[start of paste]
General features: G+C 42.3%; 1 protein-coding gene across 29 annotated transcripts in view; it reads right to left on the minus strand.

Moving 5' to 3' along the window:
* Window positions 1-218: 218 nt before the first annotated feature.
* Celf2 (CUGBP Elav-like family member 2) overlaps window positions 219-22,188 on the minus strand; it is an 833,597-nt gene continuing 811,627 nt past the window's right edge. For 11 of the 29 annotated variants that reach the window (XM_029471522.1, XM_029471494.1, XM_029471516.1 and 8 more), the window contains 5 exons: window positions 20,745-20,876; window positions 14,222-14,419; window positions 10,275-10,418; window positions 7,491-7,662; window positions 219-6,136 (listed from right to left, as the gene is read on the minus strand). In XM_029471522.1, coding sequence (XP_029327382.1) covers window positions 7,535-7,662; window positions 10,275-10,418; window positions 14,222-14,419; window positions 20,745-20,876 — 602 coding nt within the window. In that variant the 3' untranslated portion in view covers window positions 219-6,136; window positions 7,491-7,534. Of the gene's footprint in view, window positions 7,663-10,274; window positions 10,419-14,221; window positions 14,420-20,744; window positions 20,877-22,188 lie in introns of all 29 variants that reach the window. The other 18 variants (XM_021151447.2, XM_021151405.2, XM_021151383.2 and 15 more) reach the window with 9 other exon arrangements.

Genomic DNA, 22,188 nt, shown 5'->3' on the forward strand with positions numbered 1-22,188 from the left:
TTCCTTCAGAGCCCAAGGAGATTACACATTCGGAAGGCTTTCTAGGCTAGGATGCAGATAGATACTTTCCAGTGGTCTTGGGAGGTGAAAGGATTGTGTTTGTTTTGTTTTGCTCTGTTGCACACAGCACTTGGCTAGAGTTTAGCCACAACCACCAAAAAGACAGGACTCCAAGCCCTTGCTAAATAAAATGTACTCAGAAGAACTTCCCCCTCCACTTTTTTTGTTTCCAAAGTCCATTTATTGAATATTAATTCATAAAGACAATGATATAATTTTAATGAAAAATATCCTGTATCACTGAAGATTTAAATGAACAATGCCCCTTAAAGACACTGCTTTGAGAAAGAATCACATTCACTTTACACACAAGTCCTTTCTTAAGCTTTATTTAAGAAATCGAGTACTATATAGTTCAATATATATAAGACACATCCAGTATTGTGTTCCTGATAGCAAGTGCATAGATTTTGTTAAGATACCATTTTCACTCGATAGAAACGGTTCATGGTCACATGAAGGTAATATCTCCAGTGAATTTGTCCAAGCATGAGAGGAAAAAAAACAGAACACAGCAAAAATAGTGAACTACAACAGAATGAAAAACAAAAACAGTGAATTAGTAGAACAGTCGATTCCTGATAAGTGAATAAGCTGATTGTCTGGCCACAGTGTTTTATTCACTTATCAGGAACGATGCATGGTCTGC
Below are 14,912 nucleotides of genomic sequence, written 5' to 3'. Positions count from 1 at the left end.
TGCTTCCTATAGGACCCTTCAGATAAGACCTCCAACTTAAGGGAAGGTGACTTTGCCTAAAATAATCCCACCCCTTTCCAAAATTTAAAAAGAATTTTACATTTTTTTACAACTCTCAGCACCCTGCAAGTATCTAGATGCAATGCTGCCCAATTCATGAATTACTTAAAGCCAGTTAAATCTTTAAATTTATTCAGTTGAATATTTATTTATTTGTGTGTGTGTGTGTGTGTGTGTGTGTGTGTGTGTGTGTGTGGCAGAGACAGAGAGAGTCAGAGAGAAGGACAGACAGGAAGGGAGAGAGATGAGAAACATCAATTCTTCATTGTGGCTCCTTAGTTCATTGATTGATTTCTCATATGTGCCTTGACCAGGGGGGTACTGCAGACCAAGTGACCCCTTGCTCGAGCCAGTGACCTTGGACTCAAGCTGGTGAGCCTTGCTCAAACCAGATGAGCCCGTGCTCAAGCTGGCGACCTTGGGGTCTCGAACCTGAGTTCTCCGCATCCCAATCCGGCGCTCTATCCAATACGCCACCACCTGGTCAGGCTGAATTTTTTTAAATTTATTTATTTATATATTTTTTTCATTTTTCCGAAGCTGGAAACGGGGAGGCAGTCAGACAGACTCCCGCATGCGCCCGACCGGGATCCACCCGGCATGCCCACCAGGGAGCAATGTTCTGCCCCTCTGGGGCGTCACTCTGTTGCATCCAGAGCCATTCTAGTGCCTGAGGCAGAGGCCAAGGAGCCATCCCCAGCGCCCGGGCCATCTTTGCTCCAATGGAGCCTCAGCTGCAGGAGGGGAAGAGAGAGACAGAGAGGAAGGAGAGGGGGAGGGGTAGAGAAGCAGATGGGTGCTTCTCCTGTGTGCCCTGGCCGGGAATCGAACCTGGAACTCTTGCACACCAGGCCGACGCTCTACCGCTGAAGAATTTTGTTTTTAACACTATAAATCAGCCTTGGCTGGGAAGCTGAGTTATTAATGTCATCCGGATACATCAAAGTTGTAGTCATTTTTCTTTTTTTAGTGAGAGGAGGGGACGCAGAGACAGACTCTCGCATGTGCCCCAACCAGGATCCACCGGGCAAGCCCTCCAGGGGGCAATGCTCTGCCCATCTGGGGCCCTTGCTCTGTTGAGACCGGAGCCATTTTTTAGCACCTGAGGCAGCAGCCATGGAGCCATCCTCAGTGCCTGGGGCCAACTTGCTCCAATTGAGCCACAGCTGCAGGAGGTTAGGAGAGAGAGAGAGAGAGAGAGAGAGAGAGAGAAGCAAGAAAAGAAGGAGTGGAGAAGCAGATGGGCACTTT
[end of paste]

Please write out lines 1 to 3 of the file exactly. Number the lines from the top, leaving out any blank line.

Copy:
General features: G+C 42.3%; 1 protein-coding gene across 29 annotated transcripts in view; it reads right to left on the minus strand.

Moving 5' to 3' along the window:
* Window positions 1-218: 218 nt before the first annotated feature.